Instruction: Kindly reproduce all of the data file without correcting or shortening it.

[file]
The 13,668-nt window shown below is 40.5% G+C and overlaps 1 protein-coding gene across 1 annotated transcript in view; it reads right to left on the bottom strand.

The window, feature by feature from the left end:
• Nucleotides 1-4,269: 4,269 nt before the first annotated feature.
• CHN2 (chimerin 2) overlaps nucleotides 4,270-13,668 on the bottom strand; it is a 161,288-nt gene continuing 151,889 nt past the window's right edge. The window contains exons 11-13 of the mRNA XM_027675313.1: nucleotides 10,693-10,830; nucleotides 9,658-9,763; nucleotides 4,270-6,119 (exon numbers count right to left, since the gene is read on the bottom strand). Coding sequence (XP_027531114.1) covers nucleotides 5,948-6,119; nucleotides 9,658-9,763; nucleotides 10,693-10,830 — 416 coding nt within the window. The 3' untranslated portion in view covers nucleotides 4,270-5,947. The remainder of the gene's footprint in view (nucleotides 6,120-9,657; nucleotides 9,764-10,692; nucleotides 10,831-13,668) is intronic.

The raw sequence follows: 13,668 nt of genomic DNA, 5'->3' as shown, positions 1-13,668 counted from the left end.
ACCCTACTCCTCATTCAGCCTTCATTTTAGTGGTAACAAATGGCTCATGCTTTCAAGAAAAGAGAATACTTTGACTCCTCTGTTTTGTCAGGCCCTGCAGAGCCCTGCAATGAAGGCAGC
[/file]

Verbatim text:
The 13,668-nt window shown below is 40.5% G+C and overlaps 1 protein-coding gene across 1 annotated transcript in view; it reads right to left on the bottom strand.

The window, feature by feature from the left end:
• Nucleotides 1-4,269: 4,269 nt before the first annotated feature.
• CHN2 (chimerin 2) overlaps nucleotides 4,270-13,668 on the bottom strand; it is a 161,288-nt gene continuing 151,889 nt past the window's right edge. The window contains exons 11-13 of the mRNA XM_027675313.1: nucleotides 10,693-10,830; nucleotides 9,658-9,763; nucleotides 4,270-6,119 (exon numbers count right to left, since the gene is read on the bottom strand). Coding sequence (XP_027531114.1) covers nucleotides 5,948-6,119; nucleotides 9,658-9,763; nucleotides 10,693-10,830 — 416 coding nt within the window. The 3' untranslated portion in view covers nucleotides 4,270-5,947. The remainder of the gene's footprint in view (nucleotides 6,120-9,657; nucleotides 9,764-10,692; nucleotides 10,831-13,668) is intronic.

The raw sequence follows: 13,668 nt of genomic DNA, 5'->3' as shown, positions 1-13,668 counted from the left end.
ACCCTACTCCTCATTCAGCCTTCATTTTAGTGGTAACAAATGGCTCATGCTTTCAAGAAAAGAGAATACTTTGACTCCTCTGTTTTGTCAGGCCCTGCAGAGCCCTGCAATGAAGGCAGC